Estate plans are important legal tools that help guide the distribution of your assets. These documents require a review and an occasional update. Common events that trigger the need to review an estate plan include a birth or death in the family, marriage or divorce, and the simple passage of time. A good rule of thumb is to review the document every five years.
Additional reasons to review an estate plan
Although these basic rules remain, the current coronavirus pandemic has resulted in some additional reasons to review an estate plan sooner rather than later. Four examples that are specific to this current situation include:
- Incapacitation language. Estate plans often include language that governs how an individual is determined incapacitated. If triggered, certain documents can provide a designated individual to help make healthcare and financial decisions on your behalf. It is not uncommon for these documents to require a written statement from a medical professional to determine incapacitation. With the current pandemic, it can be difficult to get in to see a doctor and do so safely. As such, it may be wise to update this provision.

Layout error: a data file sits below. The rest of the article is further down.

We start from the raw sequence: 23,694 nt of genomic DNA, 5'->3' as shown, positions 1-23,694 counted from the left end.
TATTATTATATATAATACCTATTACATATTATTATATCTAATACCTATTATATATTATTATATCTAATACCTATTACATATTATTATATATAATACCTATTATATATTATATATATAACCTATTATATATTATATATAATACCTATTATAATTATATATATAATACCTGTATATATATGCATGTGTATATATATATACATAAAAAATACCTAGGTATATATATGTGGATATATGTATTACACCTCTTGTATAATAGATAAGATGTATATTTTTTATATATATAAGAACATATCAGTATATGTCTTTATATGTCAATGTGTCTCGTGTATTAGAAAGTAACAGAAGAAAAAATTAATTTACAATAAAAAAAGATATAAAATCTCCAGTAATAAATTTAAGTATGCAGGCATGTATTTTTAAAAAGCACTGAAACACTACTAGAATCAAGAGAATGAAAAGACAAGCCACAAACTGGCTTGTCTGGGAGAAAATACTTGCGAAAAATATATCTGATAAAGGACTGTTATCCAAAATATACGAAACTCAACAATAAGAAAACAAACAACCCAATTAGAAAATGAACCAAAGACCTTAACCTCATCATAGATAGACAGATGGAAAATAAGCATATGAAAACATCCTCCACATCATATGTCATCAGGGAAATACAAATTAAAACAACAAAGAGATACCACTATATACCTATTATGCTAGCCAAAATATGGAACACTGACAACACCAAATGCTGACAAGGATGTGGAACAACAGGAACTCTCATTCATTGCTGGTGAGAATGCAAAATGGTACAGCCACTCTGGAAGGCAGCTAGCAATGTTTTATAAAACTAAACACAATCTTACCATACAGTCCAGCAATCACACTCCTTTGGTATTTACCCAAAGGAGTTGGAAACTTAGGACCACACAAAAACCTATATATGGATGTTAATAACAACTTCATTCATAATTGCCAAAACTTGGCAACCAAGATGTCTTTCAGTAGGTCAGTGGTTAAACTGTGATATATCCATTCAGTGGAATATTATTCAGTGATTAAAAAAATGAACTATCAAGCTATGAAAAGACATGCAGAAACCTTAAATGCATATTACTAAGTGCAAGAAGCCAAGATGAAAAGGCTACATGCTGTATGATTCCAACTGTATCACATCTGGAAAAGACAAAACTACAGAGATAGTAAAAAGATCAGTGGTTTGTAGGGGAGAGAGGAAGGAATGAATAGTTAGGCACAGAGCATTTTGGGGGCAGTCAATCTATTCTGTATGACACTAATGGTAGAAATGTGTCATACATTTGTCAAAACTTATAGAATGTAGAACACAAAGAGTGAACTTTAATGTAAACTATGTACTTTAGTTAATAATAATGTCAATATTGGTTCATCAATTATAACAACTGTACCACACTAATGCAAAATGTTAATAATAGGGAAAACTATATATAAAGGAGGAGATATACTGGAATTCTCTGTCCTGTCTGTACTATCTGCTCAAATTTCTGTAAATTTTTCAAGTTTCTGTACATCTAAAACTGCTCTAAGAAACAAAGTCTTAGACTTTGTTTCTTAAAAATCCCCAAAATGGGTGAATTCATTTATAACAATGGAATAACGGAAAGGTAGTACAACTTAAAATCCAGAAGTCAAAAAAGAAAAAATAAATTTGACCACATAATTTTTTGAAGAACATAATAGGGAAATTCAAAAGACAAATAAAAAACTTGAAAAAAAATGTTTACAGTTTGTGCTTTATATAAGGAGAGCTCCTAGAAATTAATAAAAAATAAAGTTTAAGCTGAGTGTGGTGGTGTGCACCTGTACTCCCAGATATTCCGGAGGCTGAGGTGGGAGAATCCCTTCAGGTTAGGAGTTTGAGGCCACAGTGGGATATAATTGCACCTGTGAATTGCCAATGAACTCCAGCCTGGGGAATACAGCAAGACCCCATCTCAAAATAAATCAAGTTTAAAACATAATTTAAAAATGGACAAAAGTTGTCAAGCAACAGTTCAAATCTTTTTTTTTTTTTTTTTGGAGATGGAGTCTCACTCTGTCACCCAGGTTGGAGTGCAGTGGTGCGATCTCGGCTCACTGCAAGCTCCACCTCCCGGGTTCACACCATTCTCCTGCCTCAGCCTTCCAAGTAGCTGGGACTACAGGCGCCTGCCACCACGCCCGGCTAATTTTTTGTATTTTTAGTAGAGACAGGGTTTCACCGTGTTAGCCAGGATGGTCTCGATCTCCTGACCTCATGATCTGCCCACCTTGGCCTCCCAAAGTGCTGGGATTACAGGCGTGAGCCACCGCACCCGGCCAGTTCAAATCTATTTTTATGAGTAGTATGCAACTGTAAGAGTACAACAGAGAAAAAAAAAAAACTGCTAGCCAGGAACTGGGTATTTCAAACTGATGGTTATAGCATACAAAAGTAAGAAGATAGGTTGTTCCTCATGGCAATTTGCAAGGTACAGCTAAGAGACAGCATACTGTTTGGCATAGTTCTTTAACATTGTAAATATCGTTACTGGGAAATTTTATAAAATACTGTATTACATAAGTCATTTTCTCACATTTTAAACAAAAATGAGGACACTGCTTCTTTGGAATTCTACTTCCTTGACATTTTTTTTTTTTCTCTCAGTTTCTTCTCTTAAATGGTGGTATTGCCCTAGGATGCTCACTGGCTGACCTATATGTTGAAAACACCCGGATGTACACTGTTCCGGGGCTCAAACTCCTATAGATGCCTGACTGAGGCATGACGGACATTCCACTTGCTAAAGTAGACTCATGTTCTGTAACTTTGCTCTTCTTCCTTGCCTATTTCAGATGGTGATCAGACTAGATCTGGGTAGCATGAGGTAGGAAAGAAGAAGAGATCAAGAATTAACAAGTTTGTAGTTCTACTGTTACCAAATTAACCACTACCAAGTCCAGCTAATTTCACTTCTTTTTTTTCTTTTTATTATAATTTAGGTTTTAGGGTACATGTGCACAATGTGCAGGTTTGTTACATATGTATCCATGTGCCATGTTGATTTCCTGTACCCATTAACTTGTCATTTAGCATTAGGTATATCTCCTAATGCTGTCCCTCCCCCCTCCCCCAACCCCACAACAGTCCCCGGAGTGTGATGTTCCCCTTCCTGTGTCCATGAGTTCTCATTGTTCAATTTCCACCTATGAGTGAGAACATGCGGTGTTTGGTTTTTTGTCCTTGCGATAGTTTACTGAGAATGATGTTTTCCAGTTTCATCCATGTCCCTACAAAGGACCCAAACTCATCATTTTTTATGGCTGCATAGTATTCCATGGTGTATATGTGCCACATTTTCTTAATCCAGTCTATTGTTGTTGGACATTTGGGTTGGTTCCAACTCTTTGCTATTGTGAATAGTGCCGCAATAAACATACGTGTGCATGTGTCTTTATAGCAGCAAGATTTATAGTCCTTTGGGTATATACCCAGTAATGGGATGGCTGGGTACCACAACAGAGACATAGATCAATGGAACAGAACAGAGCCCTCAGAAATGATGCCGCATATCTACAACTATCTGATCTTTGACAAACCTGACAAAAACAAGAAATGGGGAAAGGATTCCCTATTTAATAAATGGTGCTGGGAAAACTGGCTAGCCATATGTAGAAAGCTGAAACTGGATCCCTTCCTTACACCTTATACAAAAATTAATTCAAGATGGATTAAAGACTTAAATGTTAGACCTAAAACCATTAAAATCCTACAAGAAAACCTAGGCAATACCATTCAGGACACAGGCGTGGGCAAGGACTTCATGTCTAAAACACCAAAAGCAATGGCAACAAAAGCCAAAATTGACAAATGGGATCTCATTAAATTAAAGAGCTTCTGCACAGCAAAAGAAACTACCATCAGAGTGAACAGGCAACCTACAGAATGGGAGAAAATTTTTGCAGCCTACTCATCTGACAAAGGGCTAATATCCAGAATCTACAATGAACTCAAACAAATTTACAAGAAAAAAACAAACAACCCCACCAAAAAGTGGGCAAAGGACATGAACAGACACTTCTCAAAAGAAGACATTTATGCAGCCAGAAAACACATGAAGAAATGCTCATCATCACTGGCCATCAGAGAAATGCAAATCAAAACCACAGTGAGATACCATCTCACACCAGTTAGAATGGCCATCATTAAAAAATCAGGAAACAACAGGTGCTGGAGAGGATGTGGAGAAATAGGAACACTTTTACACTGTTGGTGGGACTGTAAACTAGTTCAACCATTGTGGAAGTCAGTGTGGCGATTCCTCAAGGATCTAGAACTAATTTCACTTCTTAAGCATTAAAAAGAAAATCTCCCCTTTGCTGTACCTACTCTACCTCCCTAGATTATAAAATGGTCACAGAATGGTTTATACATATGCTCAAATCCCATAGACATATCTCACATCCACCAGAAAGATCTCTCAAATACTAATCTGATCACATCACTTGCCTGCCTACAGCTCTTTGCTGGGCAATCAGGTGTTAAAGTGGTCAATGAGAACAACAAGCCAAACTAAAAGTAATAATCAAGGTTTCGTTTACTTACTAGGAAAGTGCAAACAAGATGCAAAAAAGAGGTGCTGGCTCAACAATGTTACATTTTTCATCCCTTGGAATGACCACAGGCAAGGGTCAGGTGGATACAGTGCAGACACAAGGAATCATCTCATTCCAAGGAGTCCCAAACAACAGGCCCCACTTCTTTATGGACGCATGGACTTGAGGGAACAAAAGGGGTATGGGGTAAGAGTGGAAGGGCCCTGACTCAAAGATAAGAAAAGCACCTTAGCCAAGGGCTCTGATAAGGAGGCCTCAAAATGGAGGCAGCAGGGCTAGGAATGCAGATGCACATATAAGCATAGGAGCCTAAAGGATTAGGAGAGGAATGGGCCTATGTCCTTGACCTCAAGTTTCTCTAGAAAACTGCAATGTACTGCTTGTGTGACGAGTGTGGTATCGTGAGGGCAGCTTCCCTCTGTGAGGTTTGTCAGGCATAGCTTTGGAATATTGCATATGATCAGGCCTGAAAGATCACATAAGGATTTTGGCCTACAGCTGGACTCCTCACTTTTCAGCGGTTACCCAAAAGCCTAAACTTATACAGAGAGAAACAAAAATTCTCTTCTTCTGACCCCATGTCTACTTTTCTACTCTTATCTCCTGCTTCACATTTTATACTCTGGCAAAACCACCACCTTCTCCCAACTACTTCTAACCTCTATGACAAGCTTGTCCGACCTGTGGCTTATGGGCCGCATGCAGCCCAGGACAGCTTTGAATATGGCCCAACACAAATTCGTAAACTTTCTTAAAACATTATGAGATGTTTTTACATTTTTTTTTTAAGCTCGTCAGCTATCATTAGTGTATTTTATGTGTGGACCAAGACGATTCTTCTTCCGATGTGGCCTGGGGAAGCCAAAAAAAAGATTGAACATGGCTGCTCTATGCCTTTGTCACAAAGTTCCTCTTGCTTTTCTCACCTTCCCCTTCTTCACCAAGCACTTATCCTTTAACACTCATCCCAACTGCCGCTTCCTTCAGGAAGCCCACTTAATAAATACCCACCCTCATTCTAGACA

- Succession provisions. If your estate plan includes a trust, review the trustee designation. Make sure you have at least one, ideally more, back-ups in the event that the named trustee is unable to take on the role.
- Update health care directives. Health care directives generally allow a named individual the power to help make decisions regarding your healthcare. The type of healthcare you want to receive or the individual you want to serve is this role may have changed. Update the document to reflect these changes and be sure to include back-ups here as well.
- Bequests. The coronavirus has impacted more than our health, it has also had a serious impact on the market. As such, it may be wise to review bequests. You may want to update the bequests if these gifts are structured with exact amounts. In some situations, grantors may give a set value to charitable organizations with the remainder of their estate distributed amongst their children. If assets have taken a hit, this could mean less is left to go to children than you originally thought.
We are navigating unprecedented times, but we can navigate them together. Review your plan and update as needed to better ensure it is a good reflection of your intentions.